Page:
Mayer said that the personalized Internet “is a better Internet,” emphasizing: “We don’t sell your personal data … We don’t transfer your personal data to third parties.” She said users own their data and need to have control, adding that people give up data to the government for tax assessment, social services and other purposes.
Fries said Liberty Global subscribers view billions of hours of content and generate billions of clicks, but added that “today we do nothing.” He explained: “We generate zero revenue from all of that information.” But he acknowledged that big data was big business for a lot of people.

Both executives said transparency was important to make sure users know privacy standards and the like.

Gunther Oettinger, a conservative German politician serving as the European Union’s commissioner for digital economy and society, said on the panel that “we need a convincing global understanding, we need a UN agency for data protection and security.” Asked what form that “understanding” should have, he said he was looking for “clear, pragmatic, market-based regulation.” Explained Oettinger: “It’s a public-private partnership.”

Fries said such a solution was likely not to happen in the near term, given the size of the EU. “I think it is going to take several years,” he said, adding that some countries’ parliaments would likely take a stab at it.

But he warned that a joint solution would make more sense. “We don’t want Germany to have its own Internet,” Fries said. “Some countries may build their own Internets” and “balkanize” the web, he warned.

Mayer said on the issue of regulation: “I like Tim’s idea better of the beneficent marketplace.” She spoke of fellow panelist and computer specialist Tim Berners-Lee, known as the inventor of the World Wide Web.

Asked how Yahoo stores and handles client records, she said the online giant “changed the way we store and communicate data” after Snowden and also changed encryptions between data centers. And the company protects users through encryption methods, she added. Mayer said that trust and confidence of Yahoo users has rebounded since.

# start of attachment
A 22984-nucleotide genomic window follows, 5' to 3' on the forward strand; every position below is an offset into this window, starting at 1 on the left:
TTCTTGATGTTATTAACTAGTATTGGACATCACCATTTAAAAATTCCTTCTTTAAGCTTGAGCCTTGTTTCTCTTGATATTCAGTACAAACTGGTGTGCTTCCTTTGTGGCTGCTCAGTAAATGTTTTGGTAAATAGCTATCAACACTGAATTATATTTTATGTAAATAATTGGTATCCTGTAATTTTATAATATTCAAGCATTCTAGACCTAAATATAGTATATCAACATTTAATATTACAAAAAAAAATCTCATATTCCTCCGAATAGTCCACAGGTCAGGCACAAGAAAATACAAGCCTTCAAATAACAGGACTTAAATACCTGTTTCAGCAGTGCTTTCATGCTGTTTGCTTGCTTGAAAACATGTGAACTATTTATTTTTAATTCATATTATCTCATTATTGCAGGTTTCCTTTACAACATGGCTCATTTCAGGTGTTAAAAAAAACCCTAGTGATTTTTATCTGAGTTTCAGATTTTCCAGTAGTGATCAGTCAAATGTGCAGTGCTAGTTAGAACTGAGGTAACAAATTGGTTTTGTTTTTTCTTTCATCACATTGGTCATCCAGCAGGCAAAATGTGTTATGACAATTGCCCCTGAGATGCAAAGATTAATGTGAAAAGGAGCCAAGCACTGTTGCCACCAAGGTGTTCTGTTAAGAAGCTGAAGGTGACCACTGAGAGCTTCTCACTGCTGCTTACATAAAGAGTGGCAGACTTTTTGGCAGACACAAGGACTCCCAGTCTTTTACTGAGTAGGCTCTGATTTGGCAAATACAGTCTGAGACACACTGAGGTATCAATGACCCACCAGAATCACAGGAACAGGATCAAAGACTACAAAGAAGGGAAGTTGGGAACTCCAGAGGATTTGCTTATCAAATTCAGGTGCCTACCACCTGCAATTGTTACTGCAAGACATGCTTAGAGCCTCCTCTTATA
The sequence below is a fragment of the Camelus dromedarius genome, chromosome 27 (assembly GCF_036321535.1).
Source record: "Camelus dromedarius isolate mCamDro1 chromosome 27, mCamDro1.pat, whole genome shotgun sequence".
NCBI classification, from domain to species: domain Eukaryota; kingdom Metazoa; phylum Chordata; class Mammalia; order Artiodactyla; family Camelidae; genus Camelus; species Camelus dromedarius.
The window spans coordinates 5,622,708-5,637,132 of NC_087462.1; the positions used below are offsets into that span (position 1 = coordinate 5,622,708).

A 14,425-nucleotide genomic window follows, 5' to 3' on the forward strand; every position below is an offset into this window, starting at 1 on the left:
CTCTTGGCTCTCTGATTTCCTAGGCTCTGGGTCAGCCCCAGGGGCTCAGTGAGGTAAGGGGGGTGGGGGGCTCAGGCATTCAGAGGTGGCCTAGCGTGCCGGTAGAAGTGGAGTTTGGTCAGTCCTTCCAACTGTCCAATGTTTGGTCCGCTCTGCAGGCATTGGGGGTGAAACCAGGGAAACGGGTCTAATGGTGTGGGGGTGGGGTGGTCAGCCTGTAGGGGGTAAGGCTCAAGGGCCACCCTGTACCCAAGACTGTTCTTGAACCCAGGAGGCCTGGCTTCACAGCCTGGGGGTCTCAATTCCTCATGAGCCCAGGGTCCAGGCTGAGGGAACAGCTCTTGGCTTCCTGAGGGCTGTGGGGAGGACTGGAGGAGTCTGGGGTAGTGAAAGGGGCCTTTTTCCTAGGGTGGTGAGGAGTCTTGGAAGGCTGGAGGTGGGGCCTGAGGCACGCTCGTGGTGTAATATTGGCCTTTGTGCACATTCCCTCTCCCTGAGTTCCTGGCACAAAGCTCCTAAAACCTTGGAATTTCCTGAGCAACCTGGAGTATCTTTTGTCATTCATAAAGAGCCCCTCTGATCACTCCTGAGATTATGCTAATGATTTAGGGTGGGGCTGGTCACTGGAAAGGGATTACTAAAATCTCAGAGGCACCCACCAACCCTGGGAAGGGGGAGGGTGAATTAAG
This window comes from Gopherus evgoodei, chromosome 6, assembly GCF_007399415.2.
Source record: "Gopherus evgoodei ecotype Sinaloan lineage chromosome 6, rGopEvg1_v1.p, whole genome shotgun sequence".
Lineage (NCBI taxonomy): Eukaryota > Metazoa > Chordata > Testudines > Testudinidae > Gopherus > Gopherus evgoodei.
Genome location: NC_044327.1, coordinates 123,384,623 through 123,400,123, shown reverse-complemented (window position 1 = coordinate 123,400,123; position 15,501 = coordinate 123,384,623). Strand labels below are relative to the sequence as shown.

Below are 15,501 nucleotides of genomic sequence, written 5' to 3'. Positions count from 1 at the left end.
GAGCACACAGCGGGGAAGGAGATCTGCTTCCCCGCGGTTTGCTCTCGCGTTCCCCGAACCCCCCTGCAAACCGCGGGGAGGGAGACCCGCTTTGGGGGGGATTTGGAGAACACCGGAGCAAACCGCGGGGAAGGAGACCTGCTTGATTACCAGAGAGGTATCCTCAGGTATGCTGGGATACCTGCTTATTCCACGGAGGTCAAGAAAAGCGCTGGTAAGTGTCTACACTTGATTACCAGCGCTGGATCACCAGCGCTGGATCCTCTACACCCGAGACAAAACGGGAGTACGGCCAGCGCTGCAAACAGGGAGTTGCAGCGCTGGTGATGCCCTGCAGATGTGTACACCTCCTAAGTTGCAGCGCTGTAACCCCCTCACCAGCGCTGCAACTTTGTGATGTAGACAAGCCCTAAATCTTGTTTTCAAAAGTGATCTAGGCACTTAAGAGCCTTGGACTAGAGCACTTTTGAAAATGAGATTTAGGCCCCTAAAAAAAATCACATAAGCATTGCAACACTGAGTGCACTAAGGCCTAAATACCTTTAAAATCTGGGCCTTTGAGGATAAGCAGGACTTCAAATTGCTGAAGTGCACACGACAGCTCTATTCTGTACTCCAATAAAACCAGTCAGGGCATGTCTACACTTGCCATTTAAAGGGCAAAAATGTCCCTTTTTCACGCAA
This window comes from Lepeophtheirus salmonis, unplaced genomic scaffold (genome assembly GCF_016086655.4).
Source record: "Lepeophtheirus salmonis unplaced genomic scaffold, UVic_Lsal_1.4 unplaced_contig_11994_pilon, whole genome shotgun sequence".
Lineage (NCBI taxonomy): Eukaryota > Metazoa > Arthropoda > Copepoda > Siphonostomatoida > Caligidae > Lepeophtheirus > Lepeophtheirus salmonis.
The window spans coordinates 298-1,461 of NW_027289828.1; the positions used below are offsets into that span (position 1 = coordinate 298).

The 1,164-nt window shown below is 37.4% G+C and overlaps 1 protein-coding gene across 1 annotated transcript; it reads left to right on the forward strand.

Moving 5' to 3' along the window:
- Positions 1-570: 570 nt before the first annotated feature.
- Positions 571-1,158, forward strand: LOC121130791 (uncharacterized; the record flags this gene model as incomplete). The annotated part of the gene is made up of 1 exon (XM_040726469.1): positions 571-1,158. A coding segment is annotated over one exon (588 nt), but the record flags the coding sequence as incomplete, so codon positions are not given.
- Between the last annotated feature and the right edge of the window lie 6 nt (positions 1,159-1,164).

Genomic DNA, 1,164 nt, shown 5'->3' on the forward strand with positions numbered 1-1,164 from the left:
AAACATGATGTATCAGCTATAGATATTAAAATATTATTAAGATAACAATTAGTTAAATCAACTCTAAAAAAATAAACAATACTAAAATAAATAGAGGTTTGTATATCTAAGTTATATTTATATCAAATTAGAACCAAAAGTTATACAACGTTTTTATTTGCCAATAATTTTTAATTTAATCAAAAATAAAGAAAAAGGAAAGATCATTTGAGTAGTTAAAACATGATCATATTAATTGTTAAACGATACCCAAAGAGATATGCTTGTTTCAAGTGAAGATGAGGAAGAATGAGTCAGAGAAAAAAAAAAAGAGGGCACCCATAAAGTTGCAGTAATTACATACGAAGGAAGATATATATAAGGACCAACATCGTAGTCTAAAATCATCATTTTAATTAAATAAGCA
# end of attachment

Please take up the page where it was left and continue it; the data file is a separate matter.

Mayer was also asked what happens if a government asks for a user’s data, a question that has new significance after the recent terrorist attacks in Paris, which have led some to call for increased surveillance powers of the Internet for governments. Mayer said Yahoo always assesses if such a request is reasonable. “We have a very good track record for standing up to what’s not reasonable,” she said.

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NASA’s Dawn spacecraft releases new images of dwarf planet Ceres

ceres-012015.jpg
This processed image, taken Jan. 13, 2015, shows the dwarf planet Ceres as seen from the Dawn spacecraft. The image hints at craters on the surface of Ceres. Dawn's framing camera took this image at 238,000 miles from Ceres. (NASA/JPL-Caltech/UCLA/MPS/DLR/IDA)


Excerpt from foxnews.com

NASA’s Dawn spacecraft is approaching the dwarf planet Ceres and new images released Monday show a closer view of the planet’s surface.
"We know so much about the solar system and yet so little about dwarf planet Ceres. Now, Dawn is ready to change that," said Marc Rayman, Dawn's chief engineer and mission director, according to a news release from NASA's Jet Propulsion Laboratory.
The NASA spacecraft is scheduled to conduct a 16-month study of Ceres and will send increasingly better and better images as it gets closer to the planet. It is the first time a spacecraft has ever visited a dwarf planet.
"Already, the [latest] images hint at first surface structures such as craters," said Andreas Nathues, lead investigator for the framing camera team at the Max Planck Institute for Solar System Research, Gottingen, Germany.
The images, taken by Dawn 238,000 miles from Ceres on January 13, are at about 80 percent the resolution of Hubble Space Telescope images taken in 2003 and 2004. The next set of images to be released by Dawn – at the end of January – will be the clearest yet, NASA says.
Ceres, which lies between Mars and Jupiter, has an average diameter of 590 miles and is the largest body in the main asteroid belt. It is believed to contain a large amount of ice and scientists say the surface of the planet could be concealing an ocean.
"The team is very excited to examine the surface of Ceres in never-before-seen detail," said Chris Russell, principal investigator for the Dawn mission. "We look forward to the surprises this mysterious world may bring."
The Dawn spacecraft has already delivered more than 30,000 images of Vesta – the second largest body in the main asteroid belt – during an orbit in 2011 and 2012.